Posters and Election Propaganda is a relatively new blog (since August 2008) dedicated to “the examination of communications in election campaigns, with a focus on posters.” The blog’s author is Steven A. Seidman, Ph.D., Associate Professor and Chair of the Department of Strategic Communication at Ithaca College. Seidman has just come out with a book on the subject: Posters, Propaganda, and Persuasion in Election Campaigns Around the World and Through History (Peter Lang, 2008).
Here’s a fun way to introduce yourself to the world of Twitter if you aren’t a Twitterer yourself or know someone who is. What is Twitter? A combination of social networking and micro-blogging that enables you to post “tweets” of up to 140 characters or less, a sort of bloggers’ Haiku (which, unlike Haiku, seems to be a waste of time!).
This site, Election 2008, filters thousands of tweets per minute and feeds you just those that have to do with the election so you get an instant public opinion meter passing before your eyes, as fast as you can read. You can also choose a more sorted view, for example, receive only those posts about Palin or Obama. For what it’s worth.
If you can’t get enough Sarah Palin the Volume 8 issue of Flow: A Critical Forum on Television and Media Culture is for you. The issue, Sarah Palin and the Media, offers insight on “the media treatment, reaction, and handling of Sarah Palin – as a politician, a woman, a “Hockey Mom,” a wife, an Alaskan, and a Conservative” by media scholars across the US and around the world.
“In the Feminine Ideal, We Trust” by Janet McCabe. From a UK perspective, an examination of Palin’s treatment by the media as the feminine ideal.
“A Girl and a Gun: Photoshop Fakes Sarah Palin” by Patrick Kinsman. Digesting the now infamous Photoshopped image of Palin with gun and American flag bikini.
“A Politically Unbiased Report on the Satirization of ‘Jesus Freak’: Sarah Palin and Her Hillbilly Family” by Eric Shouse. Looking at the role satire and TV comedy plays during election seasons.
“The Daily Show, The Colbert Report, and the Meta-Silly Season in Politics: Agenda Setting in the Contemporary Media Environment” by Jennifer Brundidge. Analyzing “fake” news shows in this particularly “silly season in politics.”
“Palin’s State” by John Streamas. Covering the racial implications of the candidates’ home states.
“Reading Sarah Palin” by Bearnadette Barker-Plummer. Critically reading Palin’s role(s) and their cultural implications.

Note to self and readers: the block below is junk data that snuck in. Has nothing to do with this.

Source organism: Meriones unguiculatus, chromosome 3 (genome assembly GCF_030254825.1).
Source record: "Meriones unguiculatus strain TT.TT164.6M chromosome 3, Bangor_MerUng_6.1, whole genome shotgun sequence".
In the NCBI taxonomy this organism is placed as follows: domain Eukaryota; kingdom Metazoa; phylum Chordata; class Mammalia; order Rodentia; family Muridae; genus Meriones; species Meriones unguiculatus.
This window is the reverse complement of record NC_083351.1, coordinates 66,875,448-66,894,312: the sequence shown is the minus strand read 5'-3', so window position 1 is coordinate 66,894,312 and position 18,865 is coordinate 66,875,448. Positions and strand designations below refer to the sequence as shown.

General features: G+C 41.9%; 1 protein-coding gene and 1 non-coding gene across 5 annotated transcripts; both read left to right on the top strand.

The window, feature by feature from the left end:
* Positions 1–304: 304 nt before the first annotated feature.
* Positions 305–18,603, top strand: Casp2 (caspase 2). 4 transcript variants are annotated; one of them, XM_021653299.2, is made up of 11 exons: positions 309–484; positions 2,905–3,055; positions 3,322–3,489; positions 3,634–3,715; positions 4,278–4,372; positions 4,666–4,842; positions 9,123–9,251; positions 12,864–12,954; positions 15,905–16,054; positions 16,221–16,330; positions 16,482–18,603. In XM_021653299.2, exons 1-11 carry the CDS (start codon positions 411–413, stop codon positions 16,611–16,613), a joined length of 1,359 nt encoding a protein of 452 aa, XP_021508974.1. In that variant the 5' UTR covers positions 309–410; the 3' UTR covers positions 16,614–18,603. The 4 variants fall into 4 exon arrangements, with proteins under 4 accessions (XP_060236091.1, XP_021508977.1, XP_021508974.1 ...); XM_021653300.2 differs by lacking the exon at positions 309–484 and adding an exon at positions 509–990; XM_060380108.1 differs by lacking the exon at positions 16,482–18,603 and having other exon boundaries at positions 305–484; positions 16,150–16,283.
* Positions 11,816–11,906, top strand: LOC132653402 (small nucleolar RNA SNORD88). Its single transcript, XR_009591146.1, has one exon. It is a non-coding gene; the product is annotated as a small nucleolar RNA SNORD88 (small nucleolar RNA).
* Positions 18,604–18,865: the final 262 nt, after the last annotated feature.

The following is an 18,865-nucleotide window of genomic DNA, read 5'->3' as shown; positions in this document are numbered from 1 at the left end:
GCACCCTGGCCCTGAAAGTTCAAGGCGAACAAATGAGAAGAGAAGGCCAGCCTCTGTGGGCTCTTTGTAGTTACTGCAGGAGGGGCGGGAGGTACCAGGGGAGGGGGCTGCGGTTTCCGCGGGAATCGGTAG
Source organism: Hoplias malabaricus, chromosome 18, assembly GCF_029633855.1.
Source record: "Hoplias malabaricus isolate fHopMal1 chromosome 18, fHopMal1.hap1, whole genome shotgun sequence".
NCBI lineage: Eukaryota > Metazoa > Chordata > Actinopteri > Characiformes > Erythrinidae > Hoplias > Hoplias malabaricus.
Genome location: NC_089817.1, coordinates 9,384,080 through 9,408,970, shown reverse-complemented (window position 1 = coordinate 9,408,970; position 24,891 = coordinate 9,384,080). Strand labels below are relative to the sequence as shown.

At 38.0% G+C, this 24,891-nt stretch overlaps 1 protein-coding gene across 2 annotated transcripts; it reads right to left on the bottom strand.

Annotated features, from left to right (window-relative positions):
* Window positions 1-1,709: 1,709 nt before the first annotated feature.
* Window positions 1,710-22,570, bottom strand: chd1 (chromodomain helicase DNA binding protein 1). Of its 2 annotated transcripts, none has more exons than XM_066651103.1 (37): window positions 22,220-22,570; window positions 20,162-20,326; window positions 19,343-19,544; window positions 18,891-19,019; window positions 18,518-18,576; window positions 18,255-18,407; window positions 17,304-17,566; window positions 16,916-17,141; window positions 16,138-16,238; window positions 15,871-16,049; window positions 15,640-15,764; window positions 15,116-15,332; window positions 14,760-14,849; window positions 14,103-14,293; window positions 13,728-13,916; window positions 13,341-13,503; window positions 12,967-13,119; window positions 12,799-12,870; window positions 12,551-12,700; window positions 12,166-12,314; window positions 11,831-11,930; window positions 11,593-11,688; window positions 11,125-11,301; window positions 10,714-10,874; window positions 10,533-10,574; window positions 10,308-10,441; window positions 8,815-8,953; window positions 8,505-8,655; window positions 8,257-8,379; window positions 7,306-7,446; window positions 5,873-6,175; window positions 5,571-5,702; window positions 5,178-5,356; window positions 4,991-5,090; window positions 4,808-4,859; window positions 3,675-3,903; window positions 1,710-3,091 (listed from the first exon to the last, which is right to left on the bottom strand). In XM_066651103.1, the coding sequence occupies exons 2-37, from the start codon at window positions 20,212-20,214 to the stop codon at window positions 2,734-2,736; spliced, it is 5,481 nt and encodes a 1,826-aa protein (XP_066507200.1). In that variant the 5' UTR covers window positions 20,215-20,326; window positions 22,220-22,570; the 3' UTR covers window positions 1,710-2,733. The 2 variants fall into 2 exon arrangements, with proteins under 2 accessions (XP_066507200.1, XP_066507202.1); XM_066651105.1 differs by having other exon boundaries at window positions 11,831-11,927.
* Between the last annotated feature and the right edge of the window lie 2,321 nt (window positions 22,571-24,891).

“Sarah Palin: Castration as Plenitude” by Nina Power. Analyzing Palin as an example of the crisis in defining feminism.
“Rule 34 and Epic Raids: Sarah Palin as a Victim of Internet Pranksterism” by Daniel Metz. A look at the strikes against Palin by the Internet prankster group Anonymous.
“Even Mud Has The Illusion of Depth: A McLuhanesque Reading of Sarah Palin” by Ann McKinnon. Reading Tina Fey’s satirical impersonation of Palin from a McLuhanian perspective.
“Tigh/Roslin 2008: When Politics Turn Fictional” by Emily Regan Wills. An analysis of Battlestar Galatica fans’ appropriation of the McCain-Palin ticket.
“Europe Signals its Concerns with Sarah: Experience, Education, and Etiquette” by M. Patrick Cullinane. A look at Europe’s response to the 2008 election and Palin’s nomination.
From Penn Libraries New & Noteworthy:
LexisNexis Congressional Hearings Retrospective 1824-1979
The LexisNexis Congressional Hearings Digital Retrospective Collection A 1824-1979 has been acquired in a cooperative arrangement between Biddle Law Library and the Penn Libraries.
Congressional Hearings Retro A is a work in progress, including both published and unpublished U.S. Senate and U.S. House of Representatives legislative, oversight, investigative and nomination hearings for 1824 through 1979. When completed, Retro A will provide more than 73,000 hearings with 12.8 million pages. More than 20,000 of these hearings are unpublished, gathered from the National Archives and other archival collections. At present (June 2008), Retro A provides 27,054 hearings with 8.7 million pages for 1934-1979. An average of 2,200 hearings with 569,000 pages are added each month, with completion expected in late 2008.
Some interesting highlights of the current Congressional Hearings Retro A collection include:
The strike at Lawrence, Mass. U.S. House. Committee on Rules. March 1912.
[Wages and Hours Act.] Fair Labor Standards Act of 1937. Part 1. U.S. Senate. Committee on Education and Labor, and U.S. House. Committee on Labor. June 1937.
“The Pumpkin Patch” testimony [Hiss-Chambers Hearings]. Hearings regarding Communist espionage in the U.S. Government. Part 2. U.S. House. Committee on Un-American Activities. December 7-10, 1948.
[Kefauver Committee’s first TV broadcast.] Investigation of organized crime in interstate commerce: Part 8, Louisiana. U.S. Senate. Special Committee to Investigate Organized Crime in Interstate Commerce. January-February 1951.
Treatment of Hansen’s Disease in the Territory of Hawaii. U.S. House. Committee on Interior and Insular Affairs. Subcommittee on Territories and Insular Possessions. April 24, 1951.
“Have you no sense of decency, sir?” [Army-McCarthy Hearings.] Special Senate investigation on charges and countercharges involving: Secretary of the Army Robert T. Stevens, John G. Adams, H. Struve Hensel and Senator Joe McCarthy, Roy M. Cohn and Francis P. Carr. Part 59. U.S. Senate. Committee on Government Operations. June 9, 1954.
Nomination of Thurgood Marshall. U.S. Committee on Judiciary. July 1967.
John Kerry on Vietnam [Fulbright Hearings]. Legislative proposals relating to the war in Southest Asia. U.S. Committee on Foreign Relations. April-May 1971.
Wounded Knee massacre. U.S. Senate. Committe on Judiciary. February 5-6, 1976.
The Congressional Hearings Retro A provides online fulltext documents in searchable PDF-format files. The LexisNexis hearings search interface is integrated with other LexisNexis Congressional products including the Serial Set (1818-1969) and Statutes at Large (1789-present). Each hearing is indexed for subject, Congressional committee and relevant federal agencies, witness name, date, and SuDoc numbers and other bibliographic identifiers, and a brief abstract is provided.